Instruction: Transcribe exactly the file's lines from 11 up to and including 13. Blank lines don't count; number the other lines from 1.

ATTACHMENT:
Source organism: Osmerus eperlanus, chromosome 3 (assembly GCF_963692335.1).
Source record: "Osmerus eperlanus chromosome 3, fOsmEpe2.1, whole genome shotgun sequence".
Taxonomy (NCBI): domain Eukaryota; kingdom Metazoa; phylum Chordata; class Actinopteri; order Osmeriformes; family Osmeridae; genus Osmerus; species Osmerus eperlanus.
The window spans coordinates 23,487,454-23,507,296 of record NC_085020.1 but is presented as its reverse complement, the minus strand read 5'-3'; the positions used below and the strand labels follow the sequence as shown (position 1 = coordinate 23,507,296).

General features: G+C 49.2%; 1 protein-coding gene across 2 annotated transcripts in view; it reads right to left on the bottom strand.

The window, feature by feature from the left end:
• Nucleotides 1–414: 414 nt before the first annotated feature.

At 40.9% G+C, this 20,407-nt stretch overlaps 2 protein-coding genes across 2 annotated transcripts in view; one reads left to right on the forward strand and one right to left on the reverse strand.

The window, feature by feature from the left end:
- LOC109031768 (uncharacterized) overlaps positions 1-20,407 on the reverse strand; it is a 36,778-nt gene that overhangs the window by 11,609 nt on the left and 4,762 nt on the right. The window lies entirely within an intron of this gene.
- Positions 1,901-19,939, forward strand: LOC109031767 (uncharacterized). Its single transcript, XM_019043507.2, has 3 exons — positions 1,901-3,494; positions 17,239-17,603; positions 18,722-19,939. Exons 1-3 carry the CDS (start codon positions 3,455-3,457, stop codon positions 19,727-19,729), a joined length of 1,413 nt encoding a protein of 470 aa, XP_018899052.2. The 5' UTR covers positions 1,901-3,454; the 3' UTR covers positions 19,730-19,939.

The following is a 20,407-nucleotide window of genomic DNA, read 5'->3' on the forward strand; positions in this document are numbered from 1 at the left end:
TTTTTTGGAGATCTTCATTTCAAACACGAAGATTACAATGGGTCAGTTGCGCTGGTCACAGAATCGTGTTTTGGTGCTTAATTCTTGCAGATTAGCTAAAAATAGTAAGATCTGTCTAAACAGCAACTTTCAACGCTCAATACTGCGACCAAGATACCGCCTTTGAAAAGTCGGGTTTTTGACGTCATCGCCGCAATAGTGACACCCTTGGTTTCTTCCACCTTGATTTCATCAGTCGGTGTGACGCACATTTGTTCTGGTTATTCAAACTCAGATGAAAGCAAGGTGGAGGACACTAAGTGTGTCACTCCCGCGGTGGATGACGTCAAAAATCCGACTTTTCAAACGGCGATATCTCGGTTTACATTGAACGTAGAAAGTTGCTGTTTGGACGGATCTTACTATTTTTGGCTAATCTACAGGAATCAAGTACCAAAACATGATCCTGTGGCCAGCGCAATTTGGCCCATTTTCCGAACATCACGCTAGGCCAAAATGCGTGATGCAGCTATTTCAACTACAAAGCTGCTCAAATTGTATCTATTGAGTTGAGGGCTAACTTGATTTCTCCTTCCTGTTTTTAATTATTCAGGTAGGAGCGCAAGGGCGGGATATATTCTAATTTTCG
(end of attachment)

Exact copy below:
- Positions 1,901-19,939, forward strand: LOC109031767 (uncharacterized). Its single transcript, XM_019043507.2, has 3 exons — positions 1,901-3,494; positions 17,239-17,603; positions 18,722-19,939. Exons 1-3 carry the CDS (start codon positions 3,455-3,457, stop codon positions 19,727-19,729), a joined length of 1,413 nt encoding a protein of 470 aa, XP_018899052.2. The 5' UTR covers positions 1,901-3,454; the 3' UTR covers positions 19,730-19,939.

The following is a 20,407-nucleotide window of genomic DNA, read 5'->3' on the forward strand; positions in this document are numbered from 1 at the left end:
TTTTTTGGAGATCTTCATTTCAAACACGAAGATTACAATGGGTCAGTTGCGCTGGTCACAGAATCGTGTTTTGGTGCTTAATTCTTGCAGATTAGCTAAAAATAGTAAGATCTGTCTAAACAGCAACTTTCAACGCTCAATACTGCGACCAAGATACCGCCTTTGAAAAGTCGGGTTTTTGACGTCATCGCCGCAATAGTGACACCCTTGGTTTCTTCCACCTTGATTTCATCAGTCGGTGTGACGCACATTTGTTCTGGTTATTCAAACTCAGATGAAAGCAAGGTGGAGGACACTAAGTGTGTCACTCCCGCGGTGGATGACGTCAAAAATCCGACTTTTCAAACGGCGATATCTCGGTTTACATTGAACGTAGAAAGTTGCTGTTTGGACGGATCTTACTATTTTTGGCTAATCTACAGGAATCAAGTACCAAAACATGATCCTGTGGCCAGCGCAATTTGGCCCATTTTCCGAACATCACGCTAGGCCAAAATGCGTGATGCAGCTATTTCAACTACAAAGCTGCTCAAATTGTATCTATTGAGTTGAGGGCTAACTTGATTTCTCCTTCCTGTTTTTAATTATTCAGGTAGGAGCGCAAGGGCGGGATATATTCTAATTTTCG